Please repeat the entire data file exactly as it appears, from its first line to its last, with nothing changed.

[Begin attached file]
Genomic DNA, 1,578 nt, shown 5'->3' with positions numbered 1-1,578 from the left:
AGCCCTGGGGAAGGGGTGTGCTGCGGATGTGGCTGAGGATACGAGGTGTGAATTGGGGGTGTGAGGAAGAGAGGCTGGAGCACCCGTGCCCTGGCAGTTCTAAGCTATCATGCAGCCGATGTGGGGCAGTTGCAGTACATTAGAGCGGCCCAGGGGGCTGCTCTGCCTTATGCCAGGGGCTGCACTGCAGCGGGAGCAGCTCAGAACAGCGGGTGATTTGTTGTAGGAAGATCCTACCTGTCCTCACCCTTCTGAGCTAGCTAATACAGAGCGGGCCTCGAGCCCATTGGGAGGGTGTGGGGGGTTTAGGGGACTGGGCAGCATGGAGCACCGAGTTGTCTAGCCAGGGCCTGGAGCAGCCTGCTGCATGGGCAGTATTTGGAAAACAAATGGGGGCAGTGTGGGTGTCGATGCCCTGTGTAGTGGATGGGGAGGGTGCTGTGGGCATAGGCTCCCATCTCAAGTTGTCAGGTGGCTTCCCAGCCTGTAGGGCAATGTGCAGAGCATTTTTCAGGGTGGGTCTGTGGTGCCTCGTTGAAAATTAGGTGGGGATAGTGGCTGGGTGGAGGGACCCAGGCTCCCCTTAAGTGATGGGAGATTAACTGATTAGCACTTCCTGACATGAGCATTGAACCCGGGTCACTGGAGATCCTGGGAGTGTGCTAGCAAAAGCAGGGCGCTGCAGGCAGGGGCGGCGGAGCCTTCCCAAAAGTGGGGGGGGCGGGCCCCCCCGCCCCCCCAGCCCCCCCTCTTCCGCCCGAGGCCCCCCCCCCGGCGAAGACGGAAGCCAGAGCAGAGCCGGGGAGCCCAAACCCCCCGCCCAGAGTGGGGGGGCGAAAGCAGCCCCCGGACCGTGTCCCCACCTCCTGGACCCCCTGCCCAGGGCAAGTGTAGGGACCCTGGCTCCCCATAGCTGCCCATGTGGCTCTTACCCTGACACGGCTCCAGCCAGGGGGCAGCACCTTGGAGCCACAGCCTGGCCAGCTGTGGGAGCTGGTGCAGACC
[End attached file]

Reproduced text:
Genomic DNA, 1,578 nt, shown 5'->3' with positions numbered 1-1,578 from the left:
AGCCCTGGGGAAGGGGTGTGCTGCGGATGTGGCTGAGGATACGAGGTGTGAATTGGGGGTGTGAGGAAGAGAGGCTGGAGCACCCGTGCCCTGGCAGTTCTAAGCTATCATGCAGCCGATGTGGGGCAGTTGCAGTACATTAGAGCGGCCCAGGGGGCTGCTCTGCCTTATGCCAGGGGCTGCACTGCAGCGGGAGCAGCTCAGAACAGCGGGTGATTTGTTGTAGGAAGATCCTACCTGTCCTCACCCTTCTGAGCTAGCTAATACAGAGCGGGCCTCGAGCCCATTGGGAGGGTGTGGGGGGTTTAGGGGACTGGGCAGCATGGAGCACCGAGTTGTCTAGCCAGGGCCTGGAGCAGCCTGCTGCATGGGCAGTATTTGGAAAACAAATGGGGGCAGTGTGGGTGTCGATGCCCTGTGTAGTGGATGGGGAGGGTGCTGTGGGCATAGGCTCCCATCTCAAGTTGTCAGGTGGCTTCCCAGCCTGTAGGGCAATGTGCAGAGCATTTTTCAGGGTGGGTCTGTGGTGCCTCGTTGAAAATTAGGTGGGGATAGTGGCTGGGTGGAGGGACCCAGGCTCCCCTTAAGTGATGGGAGATTAACTGATTAGCACTTCCTGACATGAGCATTGAACCCGGGTCACTGGAGATCCTGGGAGTGTGCTAGCAAAAGCAGGGCGCTGCAGGCAGGGGCGGCGGAGCCTTCCCAAAAGTGGGGGGGGCGGGCCCCCCCGCCCCCCCAGCCCCCCCTCTTCCGCCCGAGGCCCCCCCCCCGGCGAAGACGGAAGCCAGAGCAGAGCCGGGGAGCCCAAACCCCCCGCCCAGAGTGGGGGGGCGAAAGCAGCCCCCGGACCGTGTCCCCACCTCCTGGACCCCCTGCCCAGGGCAAGTGTAGGGACCCTGGCTCCCCATAGCTGCCCATGTGGCTCTTACCCTGACACGGCTCCAGCCAGGGGGCAGCACCTTGGAGCCACAGCCTGGCCAGCTGTGGGAGCTGGTGCAGACC